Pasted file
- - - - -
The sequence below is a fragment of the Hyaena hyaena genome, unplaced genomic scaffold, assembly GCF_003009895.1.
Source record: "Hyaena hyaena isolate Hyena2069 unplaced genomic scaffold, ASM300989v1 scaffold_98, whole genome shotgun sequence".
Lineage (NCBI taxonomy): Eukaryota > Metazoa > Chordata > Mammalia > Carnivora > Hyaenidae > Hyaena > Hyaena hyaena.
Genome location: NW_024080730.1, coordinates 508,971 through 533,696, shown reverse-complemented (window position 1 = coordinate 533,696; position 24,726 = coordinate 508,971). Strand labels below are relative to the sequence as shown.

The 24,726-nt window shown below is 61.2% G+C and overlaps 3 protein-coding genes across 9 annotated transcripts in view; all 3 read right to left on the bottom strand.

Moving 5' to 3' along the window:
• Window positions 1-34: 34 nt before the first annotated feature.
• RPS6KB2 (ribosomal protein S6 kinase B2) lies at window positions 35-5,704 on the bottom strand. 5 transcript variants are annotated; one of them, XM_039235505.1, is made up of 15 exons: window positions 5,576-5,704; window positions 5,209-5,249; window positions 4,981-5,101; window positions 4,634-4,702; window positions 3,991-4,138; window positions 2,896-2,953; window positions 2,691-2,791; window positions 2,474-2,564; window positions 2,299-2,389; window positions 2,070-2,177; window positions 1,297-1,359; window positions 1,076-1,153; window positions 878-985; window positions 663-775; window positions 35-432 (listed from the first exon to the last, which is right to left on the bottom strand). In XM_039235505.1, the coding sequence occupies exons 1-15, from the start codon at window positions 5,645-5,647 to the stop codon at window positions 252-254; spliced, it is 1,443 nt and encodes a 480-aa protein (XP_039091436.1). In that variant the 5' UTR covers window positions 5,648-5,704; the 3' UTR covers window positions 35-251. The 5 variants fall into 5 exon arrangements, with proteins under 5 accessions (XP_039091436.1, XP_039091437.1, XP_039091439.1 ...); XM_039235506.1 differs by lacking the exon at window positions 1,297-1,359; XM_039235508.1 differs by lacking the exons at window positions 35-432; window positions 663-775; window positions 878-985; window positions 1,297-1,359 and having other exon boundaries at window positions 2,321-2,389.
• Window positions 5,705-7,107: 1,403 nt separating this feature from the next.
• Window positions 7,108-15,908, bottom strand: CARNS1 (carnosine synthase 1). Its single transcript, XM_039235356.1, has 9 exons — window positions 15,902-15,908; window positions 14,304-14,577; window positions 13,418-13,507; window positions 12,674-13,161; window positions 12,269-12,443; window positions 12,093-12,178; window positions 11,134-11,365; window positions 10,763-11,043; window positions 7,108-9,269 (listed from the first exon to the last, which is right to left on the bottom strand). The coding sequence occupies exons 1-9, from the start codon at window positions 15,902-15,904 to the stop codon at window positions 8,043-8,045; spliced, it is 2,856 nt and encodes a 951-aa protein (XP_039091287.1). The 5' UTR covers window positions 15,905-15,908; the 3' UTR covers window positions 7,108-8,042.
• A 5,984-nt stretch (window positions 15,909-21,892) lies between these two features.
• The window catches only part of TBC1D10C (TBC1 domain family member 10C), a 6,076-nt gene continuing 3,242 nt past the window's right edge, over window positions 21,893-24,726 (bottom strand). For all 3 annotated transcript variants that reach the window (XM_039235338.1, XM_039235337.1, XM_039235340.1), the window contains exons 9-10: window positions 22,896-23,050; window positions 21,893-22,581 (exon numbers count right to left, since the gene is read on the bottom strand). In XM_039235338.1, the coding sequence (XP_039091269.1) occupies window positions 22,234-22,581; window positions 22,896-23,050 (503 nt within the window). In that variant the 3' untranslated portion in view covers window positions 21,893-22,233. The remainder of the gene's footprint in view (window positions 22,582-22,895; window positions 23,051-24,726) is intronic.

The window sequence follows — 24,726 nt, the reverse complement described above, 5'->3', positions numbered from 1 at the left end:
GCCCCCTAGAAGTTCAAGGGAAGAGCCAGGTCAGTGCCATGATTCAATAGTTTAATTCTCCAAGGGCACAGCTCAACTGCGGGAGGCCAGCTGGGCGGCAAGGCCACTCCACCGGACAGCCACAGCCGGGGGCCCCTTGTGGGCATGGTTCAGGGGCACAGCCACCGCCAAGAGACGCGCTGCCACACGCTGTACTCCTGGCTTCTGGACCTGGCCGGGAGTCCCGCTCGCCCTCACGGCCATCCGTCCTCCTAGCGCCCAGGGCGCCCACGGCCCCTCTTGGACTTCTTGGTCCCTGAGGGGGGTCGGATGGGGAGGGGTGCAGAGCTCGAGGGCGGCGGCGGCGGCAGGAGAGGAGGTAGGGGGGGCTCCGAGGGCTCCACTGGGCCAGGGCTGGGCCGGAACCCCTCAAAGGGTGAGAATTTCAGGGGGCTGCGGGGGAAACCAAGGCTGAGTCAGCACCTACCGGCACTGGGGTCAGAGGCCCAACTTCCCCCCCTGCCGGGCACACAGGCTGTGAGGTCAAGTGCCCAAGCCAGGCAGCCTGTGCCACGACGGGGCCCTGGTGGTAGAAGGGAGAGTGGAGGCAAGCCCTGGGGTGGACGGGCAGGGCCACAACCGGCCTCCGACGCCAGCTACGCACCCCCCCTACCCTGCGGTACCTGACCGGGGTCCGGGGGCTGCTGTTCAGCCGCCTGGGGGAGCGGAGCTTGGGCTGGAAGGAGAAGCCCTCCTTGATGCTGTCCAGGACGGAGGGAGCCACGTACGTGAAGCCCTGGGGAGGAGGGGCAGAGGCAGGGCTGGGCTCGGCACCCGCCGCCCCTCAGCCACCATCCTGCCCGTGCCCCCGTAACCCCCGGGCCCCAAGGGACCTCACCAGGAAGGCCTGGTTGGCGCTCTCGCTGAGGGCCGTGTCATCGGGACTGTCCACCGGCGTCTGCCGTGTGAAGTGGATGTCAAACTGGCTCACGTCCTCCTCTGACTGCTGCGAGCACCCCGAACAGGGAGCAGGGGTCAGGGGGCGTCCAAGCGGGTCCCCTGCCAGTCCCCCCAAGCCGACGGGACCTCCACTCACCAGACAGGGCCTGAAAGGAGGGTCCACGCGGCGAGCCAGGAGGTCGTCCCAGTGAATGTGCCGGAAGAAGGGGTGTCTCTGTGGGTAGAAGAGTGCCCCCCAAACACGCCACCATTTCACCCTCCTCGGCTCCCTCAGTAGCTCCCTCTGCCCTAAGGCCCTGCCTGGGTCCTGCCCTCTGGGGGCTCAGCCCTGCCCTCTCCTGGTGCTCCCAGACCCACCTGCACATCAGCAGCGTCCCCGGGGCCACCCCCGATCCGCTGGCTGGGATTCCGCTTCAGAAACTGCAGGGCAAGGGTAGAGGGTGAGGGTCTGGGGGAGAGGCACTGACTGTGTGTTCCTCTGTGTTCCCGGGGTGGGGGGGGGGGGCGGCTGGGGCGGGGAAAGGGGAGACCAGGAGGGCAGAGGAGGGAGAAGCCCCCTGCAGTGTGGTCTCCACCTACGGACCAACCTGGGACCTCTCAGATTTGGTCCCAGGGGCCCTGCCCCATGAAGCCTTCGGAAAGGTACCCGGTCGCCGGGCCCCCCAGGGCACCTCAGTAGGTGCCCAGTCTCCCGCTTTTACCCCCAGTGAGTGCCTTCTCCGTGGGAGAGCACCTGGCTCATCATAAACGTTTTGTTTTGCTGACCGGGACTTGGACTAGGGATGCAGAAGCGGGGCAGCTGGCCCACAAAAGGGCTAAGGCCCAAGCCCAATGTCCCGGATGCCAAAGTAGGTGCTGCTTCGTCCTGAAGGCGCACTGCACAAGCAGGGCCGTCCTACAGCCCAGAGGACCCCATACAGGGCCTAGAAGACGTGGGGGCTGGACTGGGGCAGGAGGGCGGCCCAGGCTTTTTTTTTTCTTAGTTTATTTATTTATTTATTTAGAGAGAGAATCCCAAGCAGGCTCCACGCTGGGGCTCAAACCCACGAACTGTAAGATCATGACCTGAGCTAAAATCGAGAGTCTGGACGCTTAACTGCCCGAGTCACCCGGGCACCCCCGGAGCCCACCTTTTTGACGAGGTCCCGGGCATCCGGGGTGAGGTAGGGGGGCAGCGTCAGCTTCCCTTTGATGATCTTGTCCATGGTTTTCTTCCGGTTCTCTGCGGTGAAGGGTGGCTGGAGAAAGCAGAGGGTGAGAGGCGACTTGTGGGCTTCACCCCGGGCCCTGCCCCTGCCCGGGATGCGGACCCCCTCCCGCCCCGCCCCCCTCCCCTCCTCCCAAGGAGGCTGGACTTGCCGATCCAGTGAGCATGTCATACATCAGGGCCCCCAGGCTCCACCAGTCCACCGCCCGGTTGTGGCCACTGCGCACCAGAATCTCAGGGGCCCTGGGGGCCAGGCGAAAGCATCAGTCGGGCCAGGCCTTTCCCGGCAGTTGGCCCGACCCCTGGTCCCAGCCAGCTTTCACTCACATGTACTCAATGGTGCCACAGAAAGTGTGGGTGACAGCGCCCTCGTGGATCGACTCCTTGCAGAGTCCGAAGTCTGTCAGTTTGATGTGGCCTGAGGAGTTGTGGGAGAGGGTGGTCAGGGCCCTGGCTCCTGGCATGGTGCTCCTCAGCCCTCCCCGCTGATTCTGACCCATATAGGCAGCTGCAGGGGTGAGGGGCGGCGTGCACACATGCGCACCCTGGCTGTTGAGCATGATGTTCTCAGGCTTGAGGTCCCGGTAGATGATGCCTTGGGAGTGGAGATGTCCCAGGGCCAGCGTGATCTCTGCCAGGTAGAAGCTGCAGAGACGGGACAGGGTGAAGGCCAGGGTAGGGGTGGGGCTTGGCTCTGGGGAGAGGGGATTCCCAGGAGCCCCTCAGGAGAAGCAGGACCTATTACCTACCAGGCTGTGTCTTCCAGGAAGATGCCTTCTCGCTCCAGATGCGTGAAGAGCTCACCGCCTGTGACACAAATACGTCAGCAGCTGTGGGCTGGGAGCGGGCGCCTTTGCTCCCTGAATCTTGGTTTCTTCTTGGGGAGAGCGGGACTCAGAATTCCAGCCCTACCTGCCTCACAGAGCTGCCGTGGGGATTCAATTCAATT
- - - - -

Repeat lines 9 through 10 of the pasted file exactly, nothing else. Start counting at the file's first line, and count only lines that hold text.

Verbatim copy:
• Window positions 5,705-7,107: 1,403 nt separating this feature from the next.
• Window positions 7,108-15,908, bottom strand: CARNS1 (carnosine synthase 1). Its single transcript, XM_039235356.1, has 9 exons — window positions 15,902-15,908; window positions 14,304-14,577; window positions 13,418-13,507; window positions 12,674-13,161; window positions 12,269-12,443; window positions 12,093-12,178; window positions 11,134-11,365; window positions 10,763-11,043; window positions 7,108-9,269 (listed from the first exon to the last, which is right to left on the bottom strand). The coding sequence occupies exons 1-9, from the start codon at window positions 15,902-15,904 to the stop codon at window positions 8,043-8,045; spliced, it is 2,856 nt and encodes a 951-aa protein (XP_039091287.1). The 5' UTR covers window positions 15,905-15,908; the 3' UTR covers window positions 7,108-8,042.